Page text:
There's a lot to be thankful for -- from historic progress on climate to groundbreaking environmental laws that can serve as a model for the rest of the nation. Behind each of these accomplishments was grassroots activism, engaged citizens, and committed individuals who just didn't give up; and it's that kind of people power that I'm most grateful for this holiday season.
Fund NASA, invest in SpaceX, write your congressperson, and vote. Space travel isn't just cool. It isn't just something to do because we can. If Interstellar has anything to teach us, it's that space travel can save our species. The truth is we might need saving very soon.
Here's an idea. This year, turn Thanksgiving into Thinks-giving. Unplug. Yup. The whole day without digital engagement. No screens. No big balloon parades. No football.
Environmental challenges are too huge for just part of the population to participate -- these challenges need to be tackled by both men and women so that the whole community has the tools and knowledge to protect and develop their forests.
With their longstanding allies now in Senate leadership, big polluters will seek to load up must-pass spending bills with anti-environmental riders and pass stand alone bills to block or overturn hard-fought safeguards.
WARNING: This long-term effect of this game is lethal to civilization on Earth. Only we can prevent it.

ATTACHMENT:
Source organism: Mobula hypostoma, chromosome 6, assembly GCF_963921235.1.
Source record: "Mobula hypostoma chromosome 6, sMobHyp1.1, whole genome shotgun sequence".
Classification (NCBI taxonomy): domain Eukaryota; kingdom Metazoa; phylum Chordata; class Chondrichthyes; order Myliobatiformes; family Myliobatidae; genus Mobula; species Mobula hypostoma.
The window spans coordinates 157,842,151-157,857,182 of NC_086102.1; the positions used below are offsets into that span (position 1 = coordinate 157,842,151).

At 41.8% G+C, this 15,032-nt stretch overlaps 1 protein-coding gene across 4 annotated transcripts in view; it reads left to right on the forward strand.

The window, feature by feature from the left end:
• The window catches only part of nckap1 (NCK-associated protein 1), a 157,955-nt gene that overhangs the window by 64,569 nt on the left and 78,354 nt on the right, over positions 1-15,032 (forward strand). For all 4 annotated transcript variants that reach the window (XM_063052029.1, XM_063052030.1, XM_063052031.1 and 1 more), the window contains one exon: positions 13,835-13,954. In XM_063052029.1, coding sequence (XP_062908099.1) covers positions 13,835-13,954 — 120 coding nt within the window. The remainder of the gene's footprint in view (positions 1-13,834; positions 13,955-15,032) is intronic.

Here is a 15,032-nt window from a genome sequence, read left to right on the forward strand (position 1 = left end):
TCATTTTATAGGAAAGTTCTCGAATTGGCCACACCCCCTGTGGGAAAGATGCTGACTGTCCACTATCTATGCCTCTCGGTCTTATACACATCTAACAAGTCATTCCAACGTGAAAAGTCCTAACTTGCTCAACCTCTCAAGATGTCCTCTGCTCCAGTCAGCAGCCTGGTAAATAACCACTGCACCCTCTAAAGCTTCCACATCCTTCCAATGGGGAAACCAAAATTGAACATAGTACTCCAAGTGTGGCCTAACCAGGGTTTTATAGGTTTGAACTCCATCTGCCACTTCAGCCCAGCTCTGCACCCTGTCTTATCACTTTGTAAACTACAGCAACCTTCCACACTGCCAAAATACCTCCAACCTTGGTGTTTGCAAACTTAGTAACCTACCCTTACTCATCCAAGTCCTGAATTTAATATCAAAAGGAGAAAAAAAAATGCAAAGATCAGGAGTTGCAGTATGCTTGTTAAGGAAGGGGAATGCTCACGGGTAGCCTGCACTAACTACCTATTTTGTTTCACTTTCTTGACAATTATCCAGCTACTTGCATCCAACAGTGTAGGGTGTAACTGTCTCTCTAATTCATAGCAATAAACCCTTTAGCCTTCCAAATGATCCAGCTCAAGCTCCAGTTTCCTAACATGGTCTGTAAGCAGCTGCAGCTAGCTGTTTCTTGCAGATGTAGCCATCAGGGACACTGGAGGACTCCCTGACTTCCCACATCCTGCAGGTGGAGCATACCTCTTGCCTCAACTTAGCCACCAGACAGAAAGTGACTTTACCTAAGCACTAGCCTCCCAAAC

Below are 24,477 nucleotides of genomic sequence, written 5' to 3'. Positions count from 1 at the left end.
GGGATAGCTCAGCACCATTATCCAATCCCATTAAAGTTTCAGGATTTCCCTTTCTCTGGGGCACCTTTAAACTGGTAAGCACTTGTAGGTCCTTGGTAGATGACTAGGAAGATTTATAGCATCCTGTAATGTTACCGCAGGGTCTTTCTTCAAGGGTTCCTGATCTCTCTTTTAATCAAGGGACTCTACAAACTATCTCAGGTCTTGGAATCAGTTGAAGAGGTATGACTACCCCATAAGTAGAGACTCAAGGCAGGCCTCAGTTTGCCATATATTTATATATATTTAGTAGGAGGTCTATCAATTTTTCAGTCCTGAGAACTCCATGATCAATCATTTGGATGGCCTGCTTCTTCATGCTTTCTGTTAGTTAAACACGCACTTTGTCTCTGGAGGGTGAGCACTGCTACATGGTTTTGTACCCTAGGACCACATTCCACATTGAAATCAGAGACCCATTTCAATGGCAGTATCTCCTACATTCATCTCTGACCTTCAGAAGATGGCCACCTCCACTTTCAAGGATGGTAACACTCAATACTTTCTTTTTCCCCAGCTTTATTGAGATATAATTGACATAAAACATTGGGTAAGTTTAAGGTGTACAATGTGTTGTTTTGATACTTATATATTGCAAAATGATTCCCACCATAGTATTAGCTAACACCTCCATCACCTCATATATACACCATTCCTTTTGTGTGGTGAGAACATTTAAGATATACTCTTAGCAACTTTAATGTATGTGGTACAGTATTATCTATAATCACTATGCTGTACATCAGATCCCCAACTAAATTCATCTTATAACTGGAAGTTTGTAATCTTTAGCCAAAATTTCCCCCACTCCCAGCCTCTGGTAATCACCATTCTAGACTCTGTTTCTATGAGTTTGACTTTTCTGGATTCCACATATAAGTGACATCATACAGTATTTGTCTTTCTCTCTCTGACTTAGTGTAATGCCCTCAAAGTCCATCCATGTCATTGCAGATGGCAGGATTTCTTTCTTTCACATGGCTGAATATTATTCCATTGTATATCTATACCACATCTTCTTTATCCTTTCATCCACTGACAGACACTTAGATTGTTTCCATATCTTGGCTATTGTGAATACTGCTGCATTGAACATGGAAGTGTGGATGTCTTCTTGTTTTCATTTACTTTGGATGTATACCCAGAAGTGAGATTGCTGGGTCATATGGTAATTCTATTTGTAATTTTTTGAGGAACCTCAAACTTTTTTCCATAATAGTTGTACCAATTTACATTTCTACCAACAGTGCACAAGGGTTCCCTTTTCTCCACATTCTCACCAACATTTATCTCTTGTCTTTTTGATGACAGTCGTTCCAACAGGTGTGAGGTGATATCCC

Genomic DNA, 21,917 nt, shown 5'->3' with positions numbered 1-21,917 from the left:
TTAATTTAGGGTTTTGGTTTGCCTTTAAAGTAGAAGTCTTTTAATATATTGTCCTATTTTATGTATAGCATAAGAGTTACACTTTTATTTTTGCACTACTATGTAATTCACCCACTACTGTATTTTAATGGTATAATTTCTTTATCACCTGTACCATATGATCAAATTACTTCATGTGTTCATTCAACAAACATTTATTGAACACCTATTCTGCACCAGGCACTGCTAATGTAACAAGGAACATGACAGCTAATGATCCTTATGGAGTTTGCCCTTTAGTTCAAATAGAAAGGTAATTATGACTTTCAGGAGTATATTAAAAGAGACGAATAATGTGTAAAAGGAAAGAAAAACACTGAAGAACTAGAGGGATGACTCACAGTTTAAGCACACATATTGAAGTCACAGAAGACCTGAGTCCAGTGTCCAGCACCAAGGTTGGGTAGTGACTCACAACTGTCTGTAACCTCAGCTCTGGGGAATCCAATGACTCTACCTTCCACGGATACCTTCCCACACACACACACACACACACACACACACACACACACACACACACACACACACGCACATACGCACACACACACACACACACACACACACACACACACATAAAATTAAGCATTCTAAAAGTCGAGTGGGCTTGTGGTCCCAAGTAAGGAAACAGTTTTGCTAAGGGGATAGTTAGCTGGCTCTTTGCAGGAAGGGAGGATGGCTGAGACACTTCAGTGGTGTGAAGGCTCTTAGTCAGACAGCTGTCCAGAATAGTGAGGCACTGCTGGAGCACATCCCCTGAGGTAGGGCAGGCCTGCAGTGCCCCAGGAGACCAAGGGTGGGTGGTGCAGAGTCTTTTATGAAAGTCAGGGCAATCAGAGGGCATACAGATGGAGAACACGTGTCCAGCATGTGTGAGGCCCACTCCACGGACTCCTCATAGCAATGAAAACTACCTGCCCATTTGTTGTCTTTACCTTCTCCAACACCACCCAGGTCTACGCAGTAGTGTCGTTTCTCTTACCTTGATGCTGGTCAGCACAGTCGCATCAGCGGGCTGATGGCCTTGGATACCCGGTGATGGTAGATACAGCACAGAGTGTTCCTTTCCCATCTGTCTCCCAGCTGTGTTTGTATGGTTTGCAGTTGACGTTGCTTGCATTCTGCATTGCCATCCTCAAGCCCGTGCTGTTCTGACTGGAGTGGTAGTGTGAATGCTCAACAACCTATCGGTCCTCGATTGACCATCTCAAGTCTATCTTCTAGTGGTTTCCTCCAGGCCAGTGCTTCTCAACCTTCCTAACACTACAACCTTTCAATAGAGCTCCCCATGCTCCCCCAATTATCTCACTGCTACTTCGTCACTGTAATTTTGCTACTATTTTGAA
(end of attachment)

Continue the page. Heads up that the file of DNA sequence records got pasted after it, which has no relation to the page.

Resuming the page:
Despite the transition in leadership in the senate committee on environment and public works, the overall political shift in congress, and rapidly falling oil prices, there are some silver linings. Here are six major reasons to remain hopeful about the future of our planet and our kids...
I was to have been one of 400,000 protestors gathered for the People's Climate March in New York on Sept. 21. Alas, a knee injury sidelined me. As a consolation prize, a friend bought me Naomi Klein's This Changes Everything: Capitalism vs. the Climate. So wowed am I by Klein's singular accomplishment that I dedicate this post to an unsolicited review.
Climate change is a deeply important issue to all of our lives and we need to start recognizing that. We must talk about climate change in an everyday context and learn how it will affect us as individuals.
Unless the destructive impacts of global warming are brought to a heel, a "frightening world" lies in wait. That's according to the head of World Bank Jim Yong Kim who unveiled the group's latest climate report over the weekend.
It had all the trappings of a typical Miami funeral. The eulogists, stifling their tears. The aria, Handel's mournful Piangero la Sorte Mia. The loud lamentations of the black laced lloradera.
The world changes. It burns. It's something to live by. My wife and I will settle into its fires one day, but right now they've inspired us to keep moving, to journey and live unpredictably.
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Perhaps this roadmap can be viewed as our own personal outline for what all of us as a society can do to improve honey bee health but only when we know how the major players of the bee food chain interact and the knowledge we already know or have access to.
Students and alumni who want action against climate change are pressing universities to rid their endowment funds of the stocks of companies that produce fossil fuels. But it is worth asking whether some other tactic might be more effective.
You probably have heard this line before many times: "Human history becomes more and more a race between education and catastrophe". But on matters of climate change, H. G. Wells' famous quote is never more apt.